Despite unified GOP opposition including from Leader Kevin McCarthy and Judiciary Committee Ranking Member Jim Jordan, Rep. Ken Buck (R-CO), at the bidding of establishment media and News Corp lobbyists, continues to push the Journalism Competition and Preservation Act (JCPA), a Democrat-backed bill that would allow Big Media companies to form a cartel to pressure tech companies for more censorship and special favors.
The bill was introduced and initially championed by a Democrat congressman, Rep. David Cicilline (D-RI), and was sold to Republicans like Buck as a means of taking on Big Tech. House Republican leadership including Kevin McCarthy and Jim Jordan have opposed the bill.
Rep. McCarthy has called the bill the “antithesis of conservatism.”
Rep. Jordan has warned it would give the media “cartel power.”
The bill allows for greater collusion between Big Tech and Big Media. It allows media organizations to form cartels that would otherwise be illegal under antitrust law, for the specific purpose of strengthening their hand in negotiations with the tech giants.
This risks deepening the problem of collusion between mainstream media and Silicon Valley, in which the former pressures the latter to censor its competition.
Mainstream corporate media has relentlessly pushed for more censorship by Silicon Valley tech giants over the past four years, sparking advertiser boycotts against YouTube over “hateful” and “extremist” content, and against Facebook over “misinformation.” Journalists pressured Google to manipulate political search results and pressured platforms Facebook and Twitter to censor Breitbart News.
Speaking at a hearing of the House Judiciary Committee in March, independent journalist and vocal critic of Silicon Valley censorship Glenn Greenwald warned that the JCPA would increase the power of Big Media and lead to more censorship by Big Tech companies.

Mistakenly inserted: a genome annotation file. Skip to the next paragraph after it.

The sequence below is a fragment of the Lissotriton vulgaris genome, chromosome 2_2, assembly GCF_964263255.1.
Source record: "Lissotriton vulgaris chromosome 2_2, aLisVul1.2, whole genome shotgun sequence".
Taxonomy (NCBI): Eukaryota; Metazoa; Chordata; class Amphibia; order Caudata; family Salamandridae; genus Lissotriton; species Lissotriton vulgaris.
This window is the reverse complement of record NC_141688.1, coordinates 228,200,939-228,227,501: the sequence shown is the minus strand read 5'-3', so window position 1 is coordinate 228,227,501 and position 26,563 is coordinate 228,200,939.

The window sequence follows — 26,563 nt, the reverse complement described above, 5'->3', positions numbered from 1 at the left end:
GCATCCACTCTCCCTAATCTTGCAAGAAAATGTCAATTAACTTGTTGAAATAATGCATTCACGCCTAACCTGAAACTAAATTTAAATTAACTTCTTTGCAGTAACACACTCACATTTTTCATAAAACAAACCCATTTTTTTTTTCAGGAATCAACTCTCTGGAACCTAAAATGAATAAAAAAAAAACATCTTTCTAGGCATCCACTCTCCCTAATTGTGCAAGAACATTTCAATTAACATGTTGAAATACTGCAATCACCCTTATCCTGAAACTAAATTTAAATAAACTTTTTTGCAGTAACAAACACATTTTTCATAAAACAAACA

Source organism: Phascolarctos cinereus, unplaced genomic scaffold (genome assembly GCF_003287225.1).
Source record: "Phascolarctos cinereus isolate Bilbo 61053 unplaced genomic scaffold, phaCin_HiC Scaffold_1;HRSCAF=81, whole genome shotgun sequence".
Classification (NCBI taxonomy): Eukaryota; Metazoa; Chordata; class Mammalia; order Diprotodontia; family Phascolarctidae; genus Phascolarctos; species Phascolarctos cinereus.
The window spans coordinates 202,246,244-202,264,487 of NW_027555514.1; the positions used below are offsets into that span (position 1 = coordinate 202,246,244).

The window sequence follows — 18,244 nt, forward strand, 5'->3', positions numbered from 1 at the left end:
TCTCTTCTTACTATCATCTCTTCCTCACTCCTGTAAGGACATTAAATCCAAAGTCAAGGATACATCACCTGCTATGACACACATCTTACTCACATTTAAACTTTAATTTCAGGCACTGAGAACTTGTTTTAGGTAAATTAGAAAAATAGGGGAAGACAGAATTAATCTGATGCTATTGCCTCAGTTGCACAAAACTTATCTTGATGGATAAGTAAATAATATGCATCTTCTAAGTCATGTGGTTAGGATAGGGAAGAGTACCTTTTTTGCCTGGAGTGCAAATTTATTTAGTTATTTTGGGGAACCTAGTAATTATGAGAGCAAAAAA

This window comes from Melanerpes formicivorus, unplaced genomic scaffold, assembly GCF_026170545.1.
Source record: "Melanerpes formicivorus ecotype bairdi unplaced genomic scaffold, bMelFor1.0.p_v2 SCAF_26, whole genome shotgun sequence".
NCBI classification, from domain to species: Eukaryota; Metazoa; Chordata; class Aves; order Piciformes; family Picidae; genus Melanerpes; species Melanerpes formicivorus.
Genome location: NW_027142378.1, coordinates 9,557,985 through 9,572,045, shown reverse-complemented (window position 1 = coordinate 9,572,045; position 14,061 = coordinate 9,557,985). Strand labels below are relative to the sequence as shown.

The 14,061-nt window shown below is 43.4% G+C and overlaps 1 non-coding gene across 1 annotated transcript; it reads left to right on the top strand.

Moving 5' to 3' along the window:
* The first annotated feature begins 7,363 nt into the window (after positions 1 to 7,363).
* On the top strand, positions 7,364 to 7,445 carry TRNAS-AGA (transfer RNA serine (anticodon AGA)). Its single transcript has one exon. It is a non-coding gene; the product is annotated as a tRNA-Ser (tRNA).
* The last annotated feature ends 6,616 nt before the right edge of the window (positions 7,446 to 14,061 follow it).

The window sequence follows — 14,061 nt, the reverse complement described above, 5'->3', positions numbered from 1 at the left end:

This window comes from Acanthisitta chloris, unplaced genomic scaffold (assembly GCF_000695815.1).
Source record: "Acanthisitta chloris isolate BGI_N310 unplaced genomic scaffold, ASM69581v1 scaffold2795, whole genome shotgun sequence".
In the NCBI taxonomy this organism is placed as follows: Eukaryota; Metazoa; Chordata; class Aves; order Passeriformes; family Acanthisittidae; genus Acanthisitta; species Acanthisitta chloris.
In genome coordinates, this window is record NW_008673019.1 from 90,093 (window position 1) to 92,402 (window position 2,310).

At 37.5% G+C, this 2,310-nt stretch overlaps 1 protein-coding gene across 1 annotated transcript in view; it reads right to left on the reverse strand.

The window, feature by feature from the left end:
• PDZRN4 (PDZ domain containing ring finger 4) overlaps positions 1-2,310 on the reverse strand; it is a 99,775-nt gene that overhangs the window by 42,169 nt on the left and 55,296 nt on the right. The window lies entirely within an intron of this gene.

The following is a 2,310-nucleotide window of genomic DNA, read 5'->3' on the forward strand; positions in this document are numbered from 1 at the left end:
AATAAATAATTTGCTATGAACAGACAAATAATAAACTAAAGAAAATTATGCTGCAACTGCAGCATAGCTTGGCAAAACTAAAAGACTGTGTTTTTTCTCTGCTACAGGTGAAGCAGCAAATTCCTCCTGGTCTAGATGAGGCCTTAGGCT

“If you empower this industry without very clear and concrete safeguards… you could very well be essentially accelerating some of the worst industry trends, ensuring that, say, hedge funds that control the industry, or media giants that exert overwhelming power like the New York Times… can further entrench their power through this negotiating force that becomes an antitrust exemption,” said Greenwald.
“I do absolutely believe that the problem of Silicon Valley monopolistic power and its ability to interfere in our politics and impede a free press is a very serious one, but oftentimes it’s the media itself, it’s journalists themselves who are demanding that that power be exercised in a censorious way in a way that undermines a free and diverse press”
House GOP leader Kevin McCarthy has also come out in opposition to the legislation, calling it an unfair gift to “legacy players” in the media.
“Attempts by big media and Democrats in Congress to collude and monopolize economic models poses a tremendous threat to free speech and a free press,” said Rep. McCarthy.
The Electronic Frontier Foundation, a digital rights organization that has previously spoken out against corporate censorship, warned that the JCPA favors “media near-monopolies,” and that “media consolidation is reaching its zenith.”
Despite this storm of criticism, and despite the fact that pro-censorship Democrats are eagerly campaigning for the JCPA, Rep. Ken Buck continues to co-sponsor advocate for the bill — even while criticizing Silicon Valley censorship.
Allum Bokhari is the senior technology correspondent at Breitbart News. He is the author of #DELETED: Big Tech’s Battle to Erase the Trump Movement and Steal The Election.